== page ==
No compulsory tenders for urban public transport

6 July 2007

No compulsory tenders for urban public transport

Parliament decided this evening that the public transport systems of the country's four biggest cities need not be put out to tender. SP public transport spokesman Emile Roemer described the decision as an important break from longstanding trends. “Parliament recognises that the market is not always the best mechanism for public transport. The SP's longstanding resistance to privatisation is clearly bearing fruit. Without us urban public transport would have gone to the highest bidder and we would have been faced with a host of new problems."

The decision follows a recent agreement between the Council of EU Transport Ministers and the European Parliament to reject a proposal from the European Commission that all public transport throughout the twenty-seven member states should be put out to competitive tender. Had the Commission's original text been approved, moreover, only commercial considerations would have been eligible to be taken into account. Safety and environmental records, working conditions, access for people with disabilities and any other non-commercial criteria would have been discounted. Because no town or city in Europe can offer a profitable public transport system for sale, contracts would have gone to those firms, invariably multinational corporations, able to run the system with the least support from public subsidies. As the transport ministers recognised, this would have gone against the EU's own commitments under the Kyoto Protocol on climate change, quite apart from leading to job losses, higher rates of accidents for staff and passengers, and a generally inferior service. Fortunately, under the European Parliament's proportional system for distributing responsibilities, the United European Left, the political group in the European Parliament in which the SP participates, was awarded the 'report' on the Commission proposal, and SP Euro-MP Erik Meijer was given the task of leading the resistance. Fortunately, Meijer was able to marshal arguments so clearly a product of simple common sense that a broad consensus was achieved across the different political groups and the worst aspects of the proposal annulled.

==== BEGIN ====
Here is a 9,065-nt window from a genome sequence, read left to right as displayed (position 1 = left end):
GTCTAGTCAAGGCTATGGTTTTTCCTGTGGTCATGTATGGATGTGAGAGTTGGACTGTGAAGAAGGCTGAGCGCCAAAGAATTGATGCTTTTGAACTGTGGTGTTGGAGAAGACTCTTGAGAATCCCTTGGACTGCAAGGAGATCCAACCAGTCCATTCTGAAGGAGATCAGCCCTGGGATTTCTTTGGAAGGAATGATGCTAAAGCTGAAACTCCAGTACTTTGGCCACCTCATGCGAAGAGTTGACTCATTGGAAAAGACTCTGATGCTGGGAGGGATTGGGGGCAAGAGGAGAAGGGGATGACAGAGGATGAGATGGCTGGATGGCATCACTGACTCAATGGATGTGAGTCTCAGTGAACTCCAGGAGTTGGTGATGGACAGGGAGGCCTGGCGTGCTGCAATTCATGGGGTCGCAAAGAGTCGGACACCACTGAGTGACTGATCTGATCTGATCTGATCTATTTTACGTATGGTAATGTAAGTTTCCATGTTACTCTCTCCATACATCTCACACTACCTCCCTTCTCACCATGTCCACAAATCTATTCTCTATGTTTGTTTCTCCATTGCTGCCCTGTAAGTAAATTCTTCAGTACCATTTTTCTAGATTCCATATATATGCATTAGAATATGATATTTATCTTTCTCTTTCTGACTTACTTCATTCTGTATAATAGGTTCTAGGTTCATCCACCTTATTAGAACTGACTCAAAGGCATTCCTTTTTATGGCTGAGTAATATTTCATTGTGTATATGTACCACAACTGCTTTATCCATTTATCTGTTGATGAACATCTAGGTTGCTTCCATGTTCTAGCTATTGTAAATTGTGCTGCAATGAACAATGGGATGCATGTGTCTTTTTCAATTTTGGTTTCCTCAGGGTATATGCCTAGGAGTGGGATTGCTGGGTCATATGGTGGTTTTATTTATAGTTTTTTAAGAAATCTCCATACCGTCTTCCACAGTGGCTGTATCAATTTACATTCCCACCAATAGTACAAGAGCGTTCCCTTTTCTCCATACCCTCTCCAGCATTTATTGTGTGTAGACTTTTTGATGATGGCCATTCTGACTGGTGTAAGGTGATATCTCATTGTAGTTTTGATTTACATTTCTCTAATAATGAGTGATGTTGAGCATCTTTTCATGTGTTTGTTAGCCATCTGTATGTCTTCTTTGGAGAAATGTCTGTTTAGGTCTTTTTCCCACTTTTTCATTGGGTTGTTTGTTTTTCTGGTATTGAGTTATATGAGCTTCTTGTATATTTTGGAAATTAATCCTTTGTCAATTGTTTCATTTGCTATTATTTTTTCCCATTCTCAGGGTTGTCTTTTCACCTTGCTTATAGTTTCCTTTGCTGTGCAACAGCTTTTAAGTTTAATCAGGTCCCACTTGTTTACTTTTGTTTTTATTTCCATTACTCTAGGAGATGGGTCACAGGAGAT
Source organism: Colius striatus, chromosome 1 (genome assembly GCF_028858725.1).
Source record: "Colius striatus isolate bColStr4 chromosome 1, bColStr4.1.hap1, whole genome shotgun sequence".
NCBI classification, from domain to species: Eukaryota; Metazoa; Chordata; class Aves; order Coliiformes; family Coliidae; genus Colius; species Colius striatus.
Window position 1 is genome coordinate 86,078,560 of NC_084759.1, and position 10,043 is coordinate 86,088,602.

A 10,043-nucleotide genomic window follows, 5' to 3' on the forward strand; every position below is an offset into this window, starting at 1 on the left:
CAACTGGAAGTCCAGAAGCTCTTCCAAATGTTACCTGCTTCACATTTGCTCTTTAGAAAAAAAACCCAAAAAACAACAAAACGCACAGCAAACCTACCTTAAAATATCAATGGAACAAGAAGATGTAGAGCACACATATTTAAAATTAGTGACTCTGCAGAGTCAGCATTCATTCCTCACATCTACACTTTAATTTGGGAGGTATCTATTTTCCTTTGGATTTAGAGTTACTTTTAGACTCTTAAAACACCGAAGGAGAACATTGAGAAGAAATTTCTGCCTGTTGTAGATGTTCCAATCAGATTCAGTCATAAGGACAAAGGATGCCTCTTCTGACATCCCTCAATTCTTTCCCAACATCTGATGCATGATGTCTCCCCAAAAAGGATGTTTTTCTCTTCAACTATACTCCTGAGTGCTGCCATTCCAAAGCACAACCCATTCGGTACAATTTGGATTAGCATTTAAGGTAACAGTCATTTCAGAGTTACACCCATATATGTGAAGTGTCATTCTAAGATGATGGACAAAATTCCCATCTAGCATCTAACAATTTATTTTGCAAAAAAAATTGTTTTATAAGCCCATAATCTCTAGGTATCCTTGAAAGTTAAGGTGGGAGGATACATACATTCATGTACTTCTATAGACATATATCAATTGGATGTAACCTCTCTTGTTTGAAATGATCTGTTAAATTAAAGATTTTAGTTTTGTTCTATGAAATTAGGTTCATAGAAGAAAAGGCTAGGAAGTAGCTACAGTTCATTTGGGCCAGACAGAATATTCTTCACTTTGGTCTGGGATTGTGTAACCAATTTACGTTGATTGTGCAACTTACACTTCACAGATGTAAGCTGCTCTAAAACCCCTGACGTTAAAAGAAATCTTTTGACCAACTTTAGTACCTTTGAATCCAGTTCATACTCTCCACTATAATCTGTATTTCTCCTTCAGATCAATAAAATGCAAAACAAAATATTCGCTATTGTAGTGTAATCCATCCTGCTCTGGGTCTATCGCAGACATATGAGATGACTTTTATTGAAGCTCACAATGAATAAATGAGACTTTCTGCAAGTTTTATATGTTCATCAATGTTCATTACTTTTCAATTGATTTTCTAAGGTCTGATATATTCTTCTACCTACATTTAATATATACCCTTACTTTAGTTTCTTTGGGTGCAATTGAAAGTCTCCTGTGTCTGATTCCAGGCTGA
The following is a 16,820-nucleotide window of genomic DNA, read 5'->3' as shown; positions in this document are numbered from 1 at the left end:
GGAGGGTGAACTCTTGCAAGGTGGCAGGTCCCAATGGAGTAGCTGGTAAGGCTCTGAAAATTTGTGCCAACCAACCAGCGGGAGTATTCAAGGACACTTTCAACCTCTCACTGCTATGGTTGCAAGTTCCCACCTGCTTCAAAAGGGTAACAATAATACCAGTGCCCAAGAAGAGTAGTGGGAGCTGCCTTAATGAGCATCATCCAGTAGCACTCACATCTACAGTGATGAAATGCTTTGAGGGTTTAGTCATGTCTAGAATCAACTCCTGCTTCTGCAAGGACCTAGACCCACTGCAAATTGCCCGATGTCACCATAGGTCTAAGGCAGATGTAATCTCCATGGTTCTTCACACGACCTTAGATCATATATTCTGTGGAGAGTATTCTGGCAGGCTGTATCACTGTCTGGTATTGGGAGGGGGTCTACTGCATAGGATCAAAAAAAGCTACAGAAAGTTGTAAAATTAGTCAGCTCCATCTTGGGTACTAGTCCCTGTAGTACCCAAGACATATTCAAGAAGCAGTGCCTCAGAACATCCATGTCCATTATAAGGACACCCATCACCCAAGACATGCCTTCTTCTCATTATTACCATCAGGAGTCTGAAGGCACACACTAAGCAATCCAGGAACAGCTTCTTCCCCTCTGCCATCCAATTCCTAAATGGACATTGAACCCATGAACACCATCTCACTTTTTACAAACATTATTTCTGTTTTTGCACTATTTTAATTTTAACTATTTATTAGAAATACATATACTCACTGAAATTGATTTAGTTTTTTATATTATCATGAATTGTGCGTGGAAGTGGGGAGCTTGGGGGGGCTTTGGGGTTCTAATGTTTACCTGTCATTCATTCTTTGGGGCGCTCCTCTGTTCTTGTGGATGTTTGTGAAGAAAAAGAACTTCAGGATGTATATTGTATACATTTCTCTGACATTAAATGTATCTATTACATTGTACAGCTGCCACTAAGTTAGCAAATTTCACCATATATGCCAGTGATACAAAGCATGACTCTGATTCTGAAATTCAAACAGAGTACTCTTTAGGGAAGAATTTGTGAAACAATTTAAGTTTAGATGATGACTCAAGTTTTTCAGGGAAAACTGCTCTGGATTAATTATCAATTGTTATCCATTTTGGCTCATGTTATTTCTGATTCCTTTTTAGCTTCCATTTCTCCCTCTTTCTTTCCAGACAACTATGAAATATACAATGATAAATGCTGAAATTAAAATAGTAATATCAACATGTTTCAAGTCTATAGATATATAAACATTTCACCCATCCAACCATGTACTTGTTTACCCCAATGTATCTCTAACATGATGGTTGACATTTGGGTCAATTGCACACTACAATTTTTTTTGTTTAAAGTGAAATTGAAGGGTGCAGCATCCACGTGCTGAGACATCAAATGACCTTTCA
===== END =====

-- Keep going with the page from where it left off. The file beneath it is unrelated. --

Emile RoemerThe result is that provided the public transport systems of Amsterdam, Rotterdam and The Hague perform well, they will be able to continue in public ownership for the foreseeable future. “A halt has been called to further privatisation of public transport," said Emile Roemer. "The next step is to reverse it." Unfortunately a proposal from the SP to that effect proved a step too far for Parliament.

Another proposal from the SP, that an inventory be drawn up of the results to date of public transport tenders throughout the country did win a majority. “In recent years the fact that tendering has been a complete washout has become ever clearer," said Roemer. "Services have deteriorated, there has been an increasing decline in passenger numbers, bus routes have been axed and working conditions have got worse." The SP wants to see the results of this tender system inventoried and a parliamentary majority supported this demand in the last round of votes before the summer recess.

Thanks to the work of SP Euro-MP Erik Meijer, the European Parliament had, as noted above, already expressed severe criticism of the compulsory tendering-out of urban public transport, eventually winning the agreement of the transport ministers of the member states. Major Dutch cities had also already voiced their opposition. Under pressure from the threat of compulsion, Utrecht, one of the four biggest cities in the Netherlands, had already sold off its public transport system. Two others, The Hague and Rotterdam, had begun the process of issuing a tender. But if these cities are in fact happy with their current transport systems, they can now leave them as they are. In addition, Amsterdam will now be allowed to follow the democratically expressed wishes of its citizens, who recently voted overwhelmingly in a local referendum for public transport to remain in public ownership.

You are here